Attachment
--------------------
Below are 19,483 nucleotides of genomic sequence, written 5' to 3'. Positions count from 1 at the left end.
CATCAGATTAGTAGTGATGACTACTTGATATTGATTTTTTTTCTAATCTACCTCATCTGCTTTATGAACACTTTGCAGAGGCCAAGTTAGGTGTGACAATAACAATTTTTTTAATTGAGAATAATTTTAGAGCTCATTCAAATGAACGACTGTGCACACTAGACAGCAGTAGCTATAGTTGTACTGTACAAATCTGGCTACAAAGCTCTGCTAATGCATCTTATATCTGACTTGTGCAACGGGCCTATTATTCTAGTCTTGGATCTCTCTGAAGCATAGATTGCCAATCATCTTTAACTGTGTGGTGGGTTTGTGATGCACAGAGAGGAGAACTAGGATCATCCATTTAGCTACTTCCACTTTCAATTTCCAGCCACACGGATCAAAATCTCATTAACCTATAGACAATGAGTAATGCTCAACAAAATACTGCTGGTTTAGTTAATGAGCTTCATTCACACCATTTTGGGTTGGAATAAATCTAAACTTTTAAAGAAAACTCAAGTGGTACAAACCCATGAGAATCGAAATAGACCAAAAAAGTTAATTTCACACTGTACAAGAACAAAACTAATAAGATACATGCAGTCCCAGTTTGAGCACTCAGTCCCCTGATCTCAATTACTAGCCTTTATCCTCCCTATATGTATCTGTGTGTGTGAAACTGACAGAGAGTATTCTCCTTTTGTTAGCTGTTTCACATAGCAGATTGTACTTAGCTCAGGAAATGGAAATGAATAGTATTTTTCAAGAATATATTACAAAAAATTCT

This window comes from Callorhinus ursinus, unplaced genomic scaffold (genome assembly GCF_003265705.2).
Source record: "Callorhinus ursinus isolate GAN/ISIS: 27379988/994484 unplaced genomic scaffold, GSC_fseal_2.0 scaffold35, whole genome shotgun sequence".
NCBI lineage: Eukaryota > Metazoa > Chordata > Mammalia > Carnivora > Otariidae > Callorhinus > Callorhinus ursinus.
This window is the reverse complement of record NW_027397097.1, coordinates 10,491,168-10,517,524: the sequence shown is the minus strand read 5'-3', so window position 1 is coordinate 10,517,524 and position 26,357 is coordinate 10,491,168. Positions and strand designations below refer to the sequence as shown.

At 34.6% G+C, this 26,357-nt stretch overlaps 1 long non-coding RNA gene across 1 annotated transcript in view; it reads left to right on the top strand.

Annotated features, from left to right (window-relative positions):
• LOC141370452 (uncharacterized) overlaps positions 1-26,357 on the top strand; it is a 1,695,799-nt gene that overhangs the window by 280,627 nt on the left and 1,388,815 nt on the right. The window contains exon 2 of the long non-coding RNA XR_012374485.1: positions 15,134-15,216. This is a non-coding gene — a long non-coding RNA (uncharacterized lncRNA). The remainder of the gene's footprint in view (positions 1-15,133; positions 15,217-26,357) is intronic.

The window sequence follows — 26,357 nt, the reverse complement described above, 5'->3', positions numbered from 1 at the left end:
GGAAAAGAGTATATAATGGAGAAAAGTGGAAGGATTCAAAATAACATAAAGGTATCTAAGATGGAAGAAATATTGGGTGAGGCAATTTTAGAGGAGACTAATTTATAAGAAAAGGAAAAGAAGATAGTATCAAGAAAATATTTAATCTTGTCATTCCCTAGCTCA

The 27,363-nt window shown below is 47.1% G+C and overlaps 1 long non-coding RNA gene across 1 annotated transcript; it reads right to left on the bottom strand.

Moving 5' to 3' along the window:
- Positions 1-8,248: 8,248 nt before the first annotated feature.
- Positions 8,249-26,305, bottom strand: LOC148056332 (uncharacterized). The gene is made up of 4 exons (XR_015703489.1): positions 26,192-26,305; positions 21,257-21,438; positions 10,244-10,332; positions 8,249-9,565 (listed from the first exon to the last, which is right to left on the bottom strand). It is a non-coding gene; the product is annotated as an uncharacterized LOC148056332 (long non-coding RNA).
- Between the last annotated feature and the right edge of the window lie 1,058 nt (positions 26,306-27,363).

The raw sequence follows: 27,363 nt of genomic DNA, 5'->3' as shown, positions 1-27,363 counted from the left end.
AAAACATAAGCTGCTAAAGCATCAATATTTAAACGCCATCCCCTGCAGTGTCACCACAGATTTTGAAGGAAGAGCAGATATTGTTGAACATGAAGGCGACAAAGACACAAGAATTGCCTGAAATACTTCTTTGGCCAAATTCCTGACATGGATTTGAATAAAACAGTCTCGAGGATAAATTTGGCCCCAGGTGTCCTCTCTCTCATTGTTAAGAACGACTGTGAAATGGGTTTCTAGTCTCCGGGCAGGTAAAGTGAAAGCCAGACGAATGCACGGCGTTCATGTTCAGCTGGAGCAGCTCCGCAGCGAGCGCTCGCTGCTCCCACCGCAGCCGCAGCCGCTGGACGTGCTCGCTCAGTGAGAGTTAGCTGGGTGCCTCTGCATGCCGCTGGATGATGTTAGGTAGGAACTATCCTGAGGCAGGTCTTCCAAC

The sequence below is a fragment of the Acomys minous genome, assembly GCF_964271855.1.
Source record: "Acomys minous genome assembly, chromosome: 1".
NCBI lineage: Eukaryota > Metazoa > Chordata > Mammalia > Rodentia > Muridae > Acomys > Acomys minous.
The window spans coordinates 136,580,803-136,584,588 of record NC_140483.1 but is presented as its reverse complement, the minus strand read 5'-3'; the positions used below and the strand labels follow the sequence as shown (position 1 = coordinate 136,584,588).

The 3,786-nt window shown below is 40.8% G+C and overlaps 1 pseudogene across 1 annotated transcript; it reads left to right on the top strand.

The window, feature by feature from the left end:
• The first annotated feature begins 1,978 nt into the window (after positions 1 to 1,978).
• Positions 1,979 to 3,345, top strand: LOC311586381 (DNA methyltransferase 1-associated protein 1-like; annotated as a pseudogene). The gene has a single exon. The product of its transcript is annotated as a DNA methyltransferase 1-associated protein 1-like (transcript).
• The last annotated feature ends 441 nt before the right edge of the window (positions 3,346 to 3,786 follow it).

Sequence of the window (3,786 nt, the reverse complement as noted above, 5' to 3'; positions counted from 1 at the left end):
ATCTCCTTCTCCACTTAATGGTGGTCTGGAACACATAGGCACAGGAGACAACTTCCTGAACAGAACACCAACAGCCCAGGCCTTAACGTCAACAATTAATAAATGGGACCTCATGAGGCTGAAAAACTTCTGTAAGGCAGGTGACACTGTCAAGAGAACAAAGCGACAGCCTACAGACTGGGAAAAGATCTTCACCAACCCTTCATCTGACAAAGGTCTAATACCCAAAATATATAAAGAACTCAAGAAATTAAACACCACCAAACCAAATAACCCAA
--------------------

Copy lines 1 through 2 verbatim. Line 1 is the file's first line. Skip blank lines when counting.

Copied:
Below are 19,483 nucleotides of genomic sequence, written 5' to 3'. Positions count from 1 at the left end.
CATCAGATTAGTAGTGATGACTACTTGATATTGATTTTTTTTCTAATCTACCTCATCTGCTTTATGAACACTTTGCAGAGGCCAAGTTAGGTGTGACAATAACAATTTTTTTAATTGAGAATAATTTTAGAGCTCATTCAAATGAACGACTGTGCACACTAGACAGCAGTAGCTATAGTTGTACTGTACAAATCTGGCTACAAAGCTCTGCTAATGCATCTTATATCTGACTTGTGCAACGGGCCTATTATTCTAGTCTTGGATCTCTCTGAAGCATAGATTGCCAATCATCTTTAACTGTGTGGTGGGTTTGTGATGCACAGAGAGGAGAACTAGGATCATCCATTTAGCTACTTCCACTTTCAATTTCCAGCCACACGGATCAAAATCTCATTAACCTATAGACAATGAGTAATGCTCAACAAAATACTGCTGGTTTAGTTAATGAGCTTCATTCACACCATTTTGGGTTGGAATAAATCTAAACTTTTAAAGAAAACTCAAGTGGTACAAACCCATGAGAATCGAAATAGACCAAAAAAGTTAATTTCACACTGTACAAGAACAAAACTAATAAGATACATGCAGTCCCAGTTTGAGCACTCAGTCCCCTGATCTCAATTACTAGCCTTTATCCTCCCTATATGTATCTGTGTGTGTGAAACTGACAGAGAGTATTCTCCTTTTGTTAGCTGTTTCACATAGCAGATTGTACTTAGCTCAGGAAATGGAAATGAATAGTATTTTTCAAGAATATATTACAAAAAATTCT